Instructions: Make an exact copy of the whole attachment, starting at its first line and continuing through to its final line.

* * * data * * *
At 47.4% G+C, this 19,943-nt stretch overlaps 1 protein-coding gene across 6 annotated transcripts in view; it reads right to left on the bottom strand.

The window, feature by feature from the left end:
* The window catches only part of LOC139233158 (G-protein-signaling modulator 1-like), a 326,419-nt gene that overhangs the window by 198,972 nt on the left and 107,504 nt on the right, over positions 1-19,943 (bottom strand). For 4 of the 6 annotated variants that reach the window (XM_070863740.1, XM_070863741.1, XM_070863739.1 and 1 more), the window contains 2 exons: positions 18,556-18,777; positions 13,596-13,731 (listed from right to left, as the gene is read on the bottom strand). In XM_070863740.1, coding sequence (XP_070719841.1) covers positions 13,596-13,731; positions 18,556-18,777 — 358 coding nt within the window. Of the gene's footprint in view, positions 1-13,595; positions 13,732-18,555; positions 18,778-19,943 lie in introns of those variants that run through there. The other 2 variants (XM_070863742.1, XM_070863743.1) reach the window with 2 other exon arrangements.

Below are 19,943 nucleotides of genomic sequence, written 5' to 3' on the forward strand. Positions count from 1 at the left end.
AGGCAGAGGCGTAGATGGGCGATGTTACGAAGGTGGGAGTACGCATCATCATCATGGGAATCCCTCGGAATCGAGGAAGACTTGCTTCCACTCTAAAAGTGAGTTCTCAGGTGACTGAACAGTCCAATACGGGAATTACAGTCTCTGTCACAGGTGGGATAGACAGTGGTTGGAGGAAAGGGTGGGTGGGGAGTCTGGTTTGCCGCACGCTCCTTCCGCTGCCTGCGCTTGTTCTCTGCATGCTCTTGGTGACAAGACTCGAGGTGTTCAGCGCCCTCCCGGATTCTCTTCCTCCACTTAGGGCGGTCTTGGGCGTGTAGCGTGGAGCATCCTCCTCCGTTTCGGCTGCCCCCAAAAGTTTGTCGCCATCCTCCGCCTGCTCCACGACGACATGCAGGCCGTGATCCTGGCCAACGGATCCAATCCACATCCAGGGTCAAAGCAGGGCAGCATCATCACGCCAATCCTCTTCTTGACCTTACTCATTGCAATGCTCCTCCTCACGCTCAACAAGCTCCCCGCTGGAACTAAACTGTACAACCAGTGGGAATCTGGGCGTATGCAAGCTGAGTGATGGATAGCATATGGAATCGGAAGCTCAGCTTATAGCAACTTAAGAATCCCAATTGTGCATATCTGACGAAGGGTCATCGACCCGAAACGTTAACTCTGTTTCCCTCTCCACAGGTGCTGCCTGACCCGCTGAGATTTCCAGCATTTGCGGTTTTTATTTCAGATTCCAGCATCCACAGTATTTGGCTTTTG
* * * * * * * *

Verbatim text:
At 47.4% G+C, this 19,943-nt stretch overlaps 1 protein-coding gene across 6 annotated transcripts in view; it reads right to left on the bottom strand.

The window, feature by feature from the left end:
* The window catches only part of LOC139233158 (G-protein-signaling modulator 1-like), a 326,419-nt gene that overhangs the window by 198,972 nt on the left and 107,504 nt on the right, over positions 1-19,943 (bottom strand). For 4 of the 6 annotated variants that reach the window (XM_070863740.1, XM_070863741.1, XM_070863739.1 and 1 more), the window contains 2 exons: positions 18,556-18,777; positions 13,596-13,731 (listed from right to left, as the gene is read on the bottom strand). In XM_070863740.1, coding sequence (XP_070719841.1) covers positions 13,596-13,731; positions 18,556-18,777 — 358 coding nt within the window. Of the gene's footprint in view, positions 1-13,595; positions 13,732-18,555; positions 18,778-19,943 lie in introns of those variants that run through there. The other 2 variants (XM_070863742.1, XM_070863743.1) reach the window with 2 other exon arrangements.

Below are 19,943 nucleotides of genomic sequence, written 5' to 3' on the forward strand. Positions count from 1 at the left end.
AGGCAGAGGCGTAGATGGGCGATGTTACGAAGGTGGGAGTACGCATCATCATCATGGGAATCCCTCGGAATCGAGGAAGACTTGCTTCCACTCTAAAAGTGAGTTCTCAGGTGACTGAACAGTCCAATACGGGAATTACAGTCTCTGTCACAGGTGGGATAGACAGTGGTTGGAGGAAAGGGTGGGTGGGGAGTCTGGTTTGCCGCACGCTCCTTCCGCTGCCTGCGCTTGTTCTCTGCATGCTCTTGGTGACAAGACTCGAGGTGTTCAGCGCCCTCCCGGATTCTCTTCCTCCACTTAGGGCGGTCTTGGGCGTGTAGCGTGGAGCATCCTCCTCCGTTTCGGCTGCCCCCAAAAGTTTGTCGCCATCCTCCGCCTGCTCCACGACGACATGCAGGCCGTGATCCTGGCCAACGGATCCAATCCACATCCAGGGTCAAAGCAGGGCAGCATCATCACGCCAATCCTCTTCTTGACCTTACTCATTGCAATGCTCCTCCTCACGCTCAACAAGCTCCCCGCTGGAACTAAACTGTACAACCAGTGGGAATCTGGGCGTATGCAAGCTGAGTGATGGATAGCATATGGAATCGGAAGCTCAGCTTATAGCAACTTAAGAATCCCAATTGTGCATATCTGACGAAGGGTCATCGACCCGAAACGTTAACTCTGTTTCCCTCTCCACAGGTGCTGCCTGACCCGCTGAGATTTCCAGCATTTGCGGTTTTTATTTCAGATTCCAGCATCCACAGTATTTGGCTTTTG